The town of Epsom first became famous for its natural mineral water when a local farmer, Henry Wicker took his cattle up to a watering hole on the Downs in 1618.
The alleged healing properties of the water brought crowds from London who wanted to escape the squalor in return for the country air.
1661 saw the first recorded race meeting to be held on the Downs and the tradition continued until the summer of 1780 when one of today's greatest sporting spectacles was established.
Edward Smith Stanley, the 12th Earl of Derby, organised a race for himself and his friends to race their three-year-old fillies over one and a half miles. He named it the Oaks after his estate. The race became so successful that the following year a new race was added for colts and fillies.
The title of the race was decided after the Earl of Derby and Sir Charles Bunbury, a leading racing figure of the day and friend of the Earl's, flipped a coin. So begun the inaugural running of the 'Derby' won, incidentally, by Sir Charles Bunbury's horse Diomed.
The contest was held over a mile with the starting point in a straight line beyond the current five-furlong marker. Tattenham Corner was not introduced until 1784 when the course was extended to its current distance of a mile- and-a-half.
Since then, the race has produced some of the most remarkable stories in all of sport and has been the crowning glory for some of the greatest legends of the game, both human and equine.
In 1913, for example, a young woman named Emily Davison attended the race. A keen suffragette, Emily dedicated her life to fighting the oppression of women – arguing for the right to vote and equality in law.
To gain publicity, Emily tried to grab the bridle of Anmer, King George V's horse, as it raced past her. Horrifically, she was trampled by the horse, suffering a severely fractured skull. She died without regaining consciousness. Although the suffragettes mourned her loss, they also applauded her bravery. The general public weren't so compassionate though and seemed more concerned with the fate of the horse and jockey, though neither turned out to be seriously hurt.
Emily's actions spurred many more women to act and, in 1918, parliament enfranchised women over the age of 30, eventually lowering the voting age to 21 in 1928, giving women complete political equality with men. Emily's sacrifice also had a big affect on the Derby itself – her legendary action had made the race more famous than ever.
Vincent O’Brien is arguably the greatest trainer of thoroughbreds there has ever been and his record is simply astonishing.
Initially he concentrated his efforts on jump racing. This led to a string of eye catching successes. These encompassed three consecutive Gold Cups (1948, 1949 and 1950), three consecutive Champion Hurdles (1949, 1950 and 1951) and three consecutive Grand Nationals (1953, 1954 and 1955). He is the only trainer ever to have sent out three consecutive winners of the Grand National, and he won a further Gold Cup in 1953.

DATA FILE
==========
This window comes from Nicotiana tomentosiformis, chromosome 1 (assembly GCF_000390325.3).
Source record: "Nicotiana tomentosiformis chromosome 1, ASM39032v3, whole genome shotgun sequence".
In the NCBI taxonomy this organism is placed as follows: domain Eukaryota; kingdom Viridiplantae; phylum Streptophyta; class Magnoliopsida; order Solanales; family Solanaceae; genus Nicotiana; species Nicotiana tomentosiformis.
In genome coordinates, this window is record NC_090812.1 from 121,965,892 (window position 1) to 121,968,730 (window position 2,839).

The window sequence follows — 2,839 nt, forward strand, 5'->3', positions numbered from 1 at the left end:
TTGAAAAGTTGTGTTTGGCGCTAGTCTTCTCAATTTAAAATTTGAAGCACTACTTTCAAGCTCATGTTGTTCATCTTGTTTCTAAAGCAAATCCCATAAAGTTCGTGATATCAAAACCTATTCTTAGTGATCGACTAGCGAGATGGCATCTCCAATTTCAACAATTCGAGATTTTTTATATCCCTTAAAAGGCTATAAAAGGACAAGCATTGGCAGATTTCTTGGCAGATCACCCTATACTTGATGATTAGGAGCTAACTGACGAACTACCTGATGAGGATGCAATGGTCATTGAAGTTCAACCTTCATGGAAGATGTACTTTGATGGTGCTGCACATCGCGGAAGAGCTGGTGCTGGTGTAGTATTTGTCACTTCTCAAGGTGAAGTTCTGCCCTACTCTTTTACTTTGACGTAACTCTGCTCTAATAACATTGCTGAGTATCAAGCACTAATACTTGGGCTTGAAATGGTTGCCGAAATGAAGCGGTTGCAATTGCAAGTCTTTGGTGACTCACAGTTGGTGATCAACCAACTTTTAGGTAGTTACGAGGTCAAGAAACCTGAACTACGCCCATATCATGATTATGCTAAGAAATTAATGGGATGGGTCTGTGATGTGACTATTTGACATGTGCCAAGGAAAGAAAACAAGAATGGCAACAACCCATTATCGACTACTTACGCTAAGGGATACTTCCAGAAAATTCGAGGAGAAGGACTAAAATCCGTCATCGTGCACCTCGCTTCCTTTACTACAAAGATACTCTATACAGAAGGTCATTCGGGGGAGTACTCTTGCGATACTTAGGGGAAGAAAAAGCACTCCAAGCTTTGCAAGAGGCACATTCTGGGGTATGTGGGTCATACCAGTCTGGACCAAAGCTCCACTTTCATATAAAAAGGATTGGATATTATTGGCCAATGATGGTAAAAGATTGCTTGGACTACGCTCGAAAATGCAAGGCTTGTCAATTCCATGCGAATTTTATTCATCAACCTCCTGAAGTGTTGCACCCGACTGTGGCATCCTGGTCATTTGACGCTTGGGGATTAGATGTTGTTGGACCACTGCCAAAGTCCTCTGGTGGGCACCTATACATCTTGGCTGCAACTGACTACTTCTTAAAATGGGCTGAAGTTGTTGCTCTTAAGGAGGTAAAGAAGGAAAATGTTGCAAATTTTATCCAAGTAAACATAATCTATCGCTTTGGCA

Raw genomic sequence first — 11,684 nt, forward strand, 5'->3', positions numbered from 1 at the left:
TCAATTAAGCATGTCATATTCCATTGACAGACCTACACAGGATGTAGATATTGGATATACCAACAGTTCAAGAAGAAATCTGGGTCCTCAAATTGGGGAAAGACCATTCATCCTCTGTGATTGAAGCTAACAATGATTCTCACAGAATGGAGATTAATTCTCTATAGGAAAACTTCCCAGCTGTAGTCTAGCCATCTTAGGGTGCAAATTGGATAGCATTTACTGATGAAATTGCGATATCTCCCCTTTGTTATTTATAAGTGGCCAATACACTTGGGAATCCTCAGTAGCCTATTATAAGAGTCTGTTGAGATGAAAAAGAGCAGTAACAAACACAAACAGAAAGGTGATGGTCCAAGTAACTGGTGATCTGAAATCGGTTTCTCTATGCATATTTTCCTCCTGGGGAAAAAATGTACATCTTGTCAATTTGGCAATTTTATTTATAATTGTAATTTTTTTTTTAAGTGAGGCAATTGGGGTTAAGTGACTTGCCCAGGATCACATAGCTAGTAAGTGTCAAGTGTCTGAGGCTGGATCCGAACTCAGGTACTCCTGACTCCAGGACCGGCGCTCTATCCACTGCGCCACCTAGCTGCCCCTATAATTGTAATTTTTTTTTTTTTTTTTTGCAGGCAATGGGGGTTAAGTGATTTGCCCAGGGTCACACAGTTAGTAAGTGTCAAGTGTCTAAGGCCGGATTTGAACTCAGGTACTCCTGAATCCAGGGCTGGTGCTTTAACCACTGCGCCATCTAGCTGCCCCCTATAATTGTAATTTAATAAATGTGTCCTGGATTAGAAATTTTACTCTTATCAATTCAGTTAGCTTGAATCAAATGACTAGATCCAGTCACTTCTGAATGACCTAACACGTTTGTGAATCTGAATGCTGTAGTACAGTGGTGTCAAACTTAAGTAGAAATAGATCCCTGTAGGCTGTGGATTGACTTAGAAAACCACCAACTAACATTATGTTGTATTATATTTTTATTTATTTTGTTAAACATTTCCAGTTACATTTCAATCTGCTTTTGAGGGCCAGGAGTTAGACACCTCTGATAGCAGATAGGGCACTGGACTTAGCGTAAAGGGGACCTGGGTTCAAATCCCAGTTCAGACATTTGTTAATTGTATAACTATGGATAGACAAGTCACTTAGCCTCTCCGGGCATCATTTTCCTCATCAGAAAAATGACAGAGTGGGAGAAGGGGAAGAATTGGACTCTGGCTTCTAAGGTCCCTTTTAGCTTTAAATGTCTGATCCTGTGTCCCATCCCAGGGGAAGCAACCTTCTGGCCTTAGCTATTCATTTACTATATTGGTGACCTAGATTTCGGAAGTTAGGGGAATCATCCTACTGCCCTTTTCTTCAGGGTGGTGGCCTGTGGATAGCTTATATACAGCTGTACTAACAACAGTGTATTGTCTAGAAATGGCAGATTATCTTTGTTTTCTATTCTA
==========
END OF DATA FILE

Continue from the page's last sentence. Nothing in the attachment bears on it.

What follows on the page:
In the late 1950's he switched his attentions to the flat and needless to say he met once again with considerable success. By the time he retired he had won sixteen English and twenty seven Irish classics, including six Derbys (Larkspur (1962), Sir Ivor (1968), Nijinsky (1970), Roberto (1972), The Minstrel (1977) and Golden Fleece (1982)).
Lester Piggott rode in the Epsom Derby on thirty-eight occasions and won the race nine times, including becoming the youngest ever to win the event in at the tender age of 18.
In his 47 years in the saddle he rode to victory 5,300 times in more than 30 countries. Aged 56, he claimed the 2,000 Guineas in 1992 on Rodrigo de Triano - his 30th British Classic win. He eventually retired in 1995 and some of his most noteable Derby's are detailed below:
Piggott's first Derby in 1951, when he was just 15, was on a temperamental character who planted and refused to budge until the remainder of the field were almost out of sight. What did Piggott learn from this experience? "Not to get left at the start".
GAY TIME (1952)
After winning well at Salisbury just seven days before the big race, Piggott considered his mount 'a certainty', but Charlie Smirke was in no mood to be upstaged and gave his young rival a famously hard time on the track. Smirke's mount, Tulyar, held off Gay Time by three-quarters of a length and Piggott was eventually unseated after the line.
NEVER SAY DIE (1954)
The first of Piggott's nine successes in the race came aboard a 33-1 chance. The papers were in a frenzy about the youngest rider ever to win the race ever winner but, rather than stay out to celebrate, he was driven home by his parents where he to spend the evening mowing the lawn.
A heavily backed favourite, Piggott's winning ride cemented his reputation with punters and the press as being the best around. As he returned to the winner's enclosure, celebrity hairdresser 'Teasy Weasy' Raymond burst through the crowds to thrust a gold watch into the hands of the jockey as a thank-you present, while the horse's owner, Victor Sassoon gave Piggott his car, a Lincoln Continental limousine.